Tuesday, February 23, 2010

Map Twitter Networks for Market Intel - RSS Friends

Thank's to ReadWriteWeb for this post introducing a new, useful way to track key competitor, customer, supplier execs. Likely to provide insights into activities, influencers, interests, etc. Next time you run a strategic planning or war game exercise, how about posting the influence map of key stakeholders in organizations of interest.

"RSSFriends offers an RSS feed of new people that any Twitter account begins following or anyone that stops following a designated account. Here are three ways I've begun using this service."


Thursday, February 18, 2010

CI and Return on Ignorance (ROI)

Thanks to Twitter post by @myprpro for this idea. ROI might better be used as acronym for Return on Ignorance. Disappointment with this metric usually leads to investment in resources behind CI. What don't you know?

Wednesday, February 17, 2010

Careful who you connect with on geolocatable SM

Imagine all the corporate security managers dealing with this one.

"Location-based social networks like Foursquare, Gowalla, Brightkite and Google Buzz...mong the fastest growing new mobile services...all...have one thing in common: they encourage you to share your current location with the rest of the world."

"By doing this, though, you are also telling people where you are not: at home. A new site, PleaseRobMe, plays on this theme and displays real-time updates from Foursquare users who broadcast their check-ins on Twitter"


Tuesday, February 16, 2010

Is the future of CI the "conductor" of a customized search engine orchestra

Musing of the day...

Seems to me that the future of CI will revolve around a select few CI professionals who conduct an orchestra of proprietary search engines -> ones who deeply understand the operations, strategies/tactics, people, processes, mindset, psychology, culture, technology, data, etc. of the organization in a multi-disciplinary enough way so as to be able to direct and "tune" proprietary search engines against internal and external (www, subscription sources, all data formats) to extract and display (e.g. Tableau) actionable insights. As much of this will be qualitative (associations, adjacencies, vocab/neologism nuances, etc.).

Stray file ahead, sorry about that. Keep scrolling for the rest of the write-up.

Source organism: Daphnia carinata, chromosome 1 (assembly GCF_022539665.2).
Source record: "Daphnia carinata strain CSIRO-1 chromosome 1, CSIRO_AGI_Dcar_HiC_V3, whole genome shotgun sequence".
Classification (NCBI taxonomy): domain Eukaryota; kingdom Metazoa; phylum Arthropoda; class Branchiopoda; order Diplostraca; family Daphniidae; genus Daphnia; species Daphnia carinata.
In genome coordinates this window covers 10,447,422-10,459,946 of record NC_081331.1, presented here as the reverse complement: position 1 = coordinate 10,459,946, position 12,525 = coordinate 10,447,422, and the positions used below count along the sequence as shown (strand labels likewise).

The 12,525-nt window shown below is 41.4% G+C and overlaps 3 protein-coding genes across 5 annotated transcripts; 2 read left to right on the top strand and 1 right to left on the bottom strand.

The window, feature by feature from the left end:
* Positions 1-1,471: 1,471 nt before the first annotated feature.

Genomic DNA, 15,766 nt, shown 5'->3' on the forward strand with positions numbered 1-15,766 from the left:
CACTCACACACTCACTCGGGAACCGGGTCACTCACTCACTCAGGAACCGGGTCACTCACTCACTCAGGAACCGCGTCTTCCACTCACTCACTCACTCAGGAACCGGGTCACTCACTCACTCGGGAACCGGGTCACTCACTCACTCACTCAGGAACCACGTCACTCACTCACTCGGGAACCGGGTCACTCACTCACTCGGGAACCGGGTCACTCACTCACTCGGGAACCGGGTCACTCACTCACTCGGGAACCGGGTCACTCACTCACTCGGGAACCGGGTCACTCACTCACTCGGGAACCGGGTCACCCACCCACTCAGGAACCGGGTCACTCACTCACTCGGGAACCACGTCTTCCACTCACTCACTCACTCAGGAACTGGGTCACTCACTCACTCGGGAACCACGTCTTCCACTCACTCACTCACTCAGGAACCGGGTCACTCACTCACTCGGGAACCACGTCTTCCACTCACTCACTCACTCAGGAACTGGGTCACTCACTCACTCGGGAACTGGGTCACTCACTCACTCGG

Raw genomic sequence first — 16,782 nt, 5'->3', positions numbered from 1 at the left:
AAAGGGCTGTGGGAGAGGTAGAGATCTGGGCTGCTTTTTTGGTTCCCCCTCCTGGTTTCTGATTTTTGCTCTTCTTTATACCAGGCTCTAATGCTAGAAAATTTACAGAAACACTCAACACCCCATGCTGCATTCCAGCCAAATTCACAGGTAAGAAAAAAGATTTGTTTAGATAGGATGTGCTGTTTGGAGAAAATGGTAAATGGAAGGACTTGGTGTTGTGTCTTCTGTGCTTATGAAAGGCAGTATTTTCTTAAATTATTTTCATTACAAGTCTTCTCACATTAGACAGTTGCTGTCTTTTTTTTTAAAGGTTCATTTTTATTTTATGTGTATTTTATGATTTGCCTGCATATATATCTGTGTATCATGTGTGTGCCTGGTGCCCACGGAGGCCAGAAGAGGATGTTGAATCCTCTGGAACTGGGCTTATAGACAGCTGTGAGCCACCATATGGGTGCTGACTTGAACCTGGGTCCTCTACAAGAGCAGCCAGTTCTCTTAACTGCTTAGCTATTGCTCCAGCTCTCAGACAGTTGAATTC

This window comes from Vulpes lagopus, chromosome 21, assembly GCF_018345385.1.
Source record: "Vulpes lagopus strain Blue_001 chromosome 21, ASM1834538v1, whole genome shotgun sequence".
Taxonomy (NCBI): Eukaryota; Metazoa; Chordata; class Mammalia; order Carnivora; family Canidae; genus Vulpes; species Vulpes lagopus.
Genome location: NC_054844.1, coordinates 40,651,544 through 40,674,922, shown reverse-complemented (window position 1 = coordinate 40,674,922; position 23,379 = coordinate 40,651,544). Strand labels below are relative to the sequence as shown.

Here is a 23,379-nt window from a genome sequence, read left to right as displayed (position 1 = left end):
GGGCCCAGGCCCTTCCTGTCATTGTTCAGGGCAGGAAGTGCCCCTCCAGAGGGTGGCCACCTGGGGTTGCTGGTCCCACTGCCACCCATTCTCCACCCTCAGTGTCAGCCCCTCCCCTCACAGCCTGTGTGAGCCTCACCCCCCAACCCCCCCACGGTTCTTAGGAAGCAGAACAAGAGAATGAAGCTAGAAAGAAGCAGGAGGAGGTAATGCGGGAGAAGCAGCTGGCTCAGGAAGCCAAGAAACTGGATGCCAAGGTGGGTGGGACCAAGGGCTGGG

Already we have so many enterprise-wide systems, but who is mining the patterns and the successes of their use to unpack them and accelerate search/reapply?

Multilingualism will be critical. Multi-industry understanding will be required as technology draws them together. Personal real-time best-in-class SME networks will be a prerequisite.

Tuesday, February 9, 2010

Private Company Info in the US

I was reflecting recently on some of the ways to more deeply understand private companies in the US. Here is a summary of some of my thoughts. Be happy to discuss.
At one time or another I have found all of these helpful.

Key sources for private companies include:

1) Local press (local bus specialty press, microfiche local library, chamber pubs, e-zines, blogs/forums)
2) Subject matter experts (SME) - ex employees, suppliers, carriers, partners, customers, consultants, advisers (attorneys, CPAs, bus brokers, insurers, packaging material suppliers who are part of "integrated solution", bus park neighbors, supplier literature)
3) SBA, VC financing disclosures/records
4) Statehouse filings (principals, related names & companies, investors) and economic dev pubs (success stories)